Coenzymes derived from vitamin B12 (cyanocobalamin) are particularly important for core metabolism in ruminant animals. Selenomonas ruminantium, a Gram-positive obligate anaerobe isolated from cattle, is the main contributor of vitamin B12 to such ruminant animals. In nature, there are both aerobic and anaerobic pathways for B12 synthesis - the latter is only partly elucidated. Until now, there has been no investigation of B12 synthesis in S. ruminantium, which must use an anaerobic pathway. This paper reports the cloning of the chromosomal operon from S. ruminantium which is responsible for the first committed steps in corrinoid synthesis. Five open reading frames were found in the cloned fragment. All deduced amino acid sequences had similarity to defined proteins in the databases that are involved in porphyrin and corrin synthesis. Of particular interest is the gene designated cobA + hemD, which encodes a single polypeptide possessing two catalytic functions - uroporphyrinogen III synthase and uroporphyrinogen III 2,7-methyltransferase. This enzyme converts hydroxymethylbilane to precorrin-2. The functions of the protein coded by cobA + hemD were established by heterologous expression in Escherichia coli. The CobA activity has been demonstrated for three distinct types of proteins - monofunctional, bifunctional with siroheme formation and, this report, bifunctional with uroporphyrinogen III synthesis. The type found in S. ruminantium (cobA + hemD) is probably restricted to obligately anaerobic fermentative bacteria.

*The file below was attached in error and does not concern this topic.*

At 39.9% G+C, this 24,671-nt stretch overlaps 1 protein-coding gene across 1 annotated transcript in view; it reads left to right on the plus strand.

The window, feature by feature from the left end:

|Number of pages||8|
|Publication status||Published - 2001|